“I don’t judge comedies by contemporary standards (i.e., you can do or say any finger-up-your-arse, simian-impulse thing that comes to mind and if it sticks to the wall, no matter how coarse or fuck-all flatulent or phlegmy, it’s funny) but by classic Billy Wilder standards, which is that it has to be carefully and honestly and realistically written according to the laws of commonly-perceived human behavior, and it has to hold water in terms of plot and motivation and character in the same way that any dead-straight drama (Death of a Salesman, A Lie of the Mind, A Moon for the Misbegotten) has to hold water.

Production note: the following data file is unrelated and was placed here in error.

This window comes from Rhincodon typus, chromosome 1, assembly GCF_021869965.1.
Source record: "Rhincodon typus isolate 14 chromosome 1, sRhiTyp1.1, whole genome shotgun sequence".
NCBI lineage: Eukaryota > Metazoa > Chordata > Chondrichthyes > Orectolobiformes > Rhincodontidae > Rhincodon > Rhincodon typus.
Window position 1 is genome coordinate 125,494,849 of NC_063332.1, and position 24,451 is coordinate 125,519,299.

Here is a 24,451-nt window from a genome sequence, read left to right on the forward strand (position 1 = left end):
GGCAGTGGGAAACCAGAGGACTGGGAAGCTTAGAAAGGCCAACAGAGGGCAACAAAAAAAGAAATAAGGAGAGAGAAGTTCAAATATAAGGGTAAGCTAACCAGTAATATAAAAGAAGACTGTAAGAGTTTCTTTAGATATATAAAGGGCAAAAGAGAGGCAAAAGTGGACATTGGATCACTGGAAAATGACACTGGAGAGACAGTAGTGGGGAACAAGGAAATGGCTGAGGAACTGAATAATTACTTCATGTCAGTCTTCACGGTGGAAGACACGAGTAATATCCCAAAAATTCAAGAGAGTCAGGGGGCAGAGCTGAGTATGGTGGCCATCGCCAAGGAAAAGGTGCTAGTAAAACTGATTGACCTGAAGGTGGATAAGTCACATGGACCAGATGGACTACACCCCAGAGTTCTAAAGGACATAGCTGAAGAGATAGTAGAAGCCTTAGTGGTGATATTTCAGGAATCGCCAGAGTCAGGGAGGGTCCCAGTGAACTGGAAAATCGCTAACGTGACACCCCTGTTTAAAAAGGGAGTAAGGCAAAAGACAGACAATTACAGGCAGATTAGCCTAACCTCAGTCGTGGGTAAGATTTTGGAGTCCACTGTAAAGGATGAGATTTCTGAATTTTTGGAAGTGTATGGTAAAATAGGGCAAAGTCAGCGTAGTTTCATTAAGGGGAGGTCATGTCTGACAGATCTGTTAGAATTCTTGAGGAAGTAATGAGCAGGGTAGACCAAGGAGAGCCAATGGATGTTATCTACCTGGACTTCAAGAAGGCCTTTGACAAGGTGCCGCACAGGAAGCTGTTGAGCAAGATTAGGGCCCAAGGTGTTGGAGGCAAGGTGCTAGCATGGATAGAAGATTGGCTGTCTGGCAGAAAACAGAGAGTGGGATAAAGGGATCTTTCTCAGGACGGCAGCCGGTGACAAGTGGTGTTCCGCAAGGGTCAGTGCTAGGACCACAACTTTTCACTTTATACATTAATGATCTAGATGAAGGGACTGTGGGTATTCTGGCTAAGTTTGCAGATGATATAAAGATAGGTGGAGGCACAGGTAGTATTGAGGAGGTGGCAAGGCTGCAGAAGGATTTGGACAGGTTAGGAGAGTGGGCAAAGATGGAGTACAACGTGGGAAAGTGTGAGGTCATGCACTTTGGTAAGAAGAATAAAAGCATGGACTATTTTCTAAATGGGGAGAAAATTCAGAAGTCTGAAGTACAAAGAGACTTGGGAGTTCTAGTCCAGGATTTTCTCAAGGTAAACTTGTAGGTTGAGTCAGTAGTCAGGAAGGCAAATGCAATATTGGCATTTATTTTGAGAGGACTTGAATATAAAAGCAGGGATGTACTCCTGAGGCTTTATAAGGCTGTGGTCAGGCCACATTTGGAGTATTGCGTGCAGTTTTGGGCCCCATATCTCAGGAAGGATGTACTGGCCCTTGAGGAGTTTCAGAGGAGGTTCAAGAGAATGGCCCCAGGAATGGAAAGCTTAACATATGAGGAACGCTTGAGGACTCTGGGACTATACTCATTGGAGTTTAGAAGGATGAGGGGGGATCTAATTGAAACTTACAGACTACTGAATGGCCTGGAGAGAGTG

“You can’t throw out the rule book because you’re making a ‘comedy.’ Comedies aren’t about escapes and time-outs — they’re about looking inward. Comedies aren’t that different from dramas — they’re just pitched differently and sprinkled with a kind of dust — and are much, much tougher to write and perform. Comedies need to be just as much about what people are facing in life — how they’re coping with loneliness and ambition and financial pressure and growing-up issues — as stage plays or dramas. They have to be real. They’re not excuses to light farts and flamboyantly goof off and just…whatever, go anywhere or try anything. — from a two-year-old HE review of Horrible Bosses.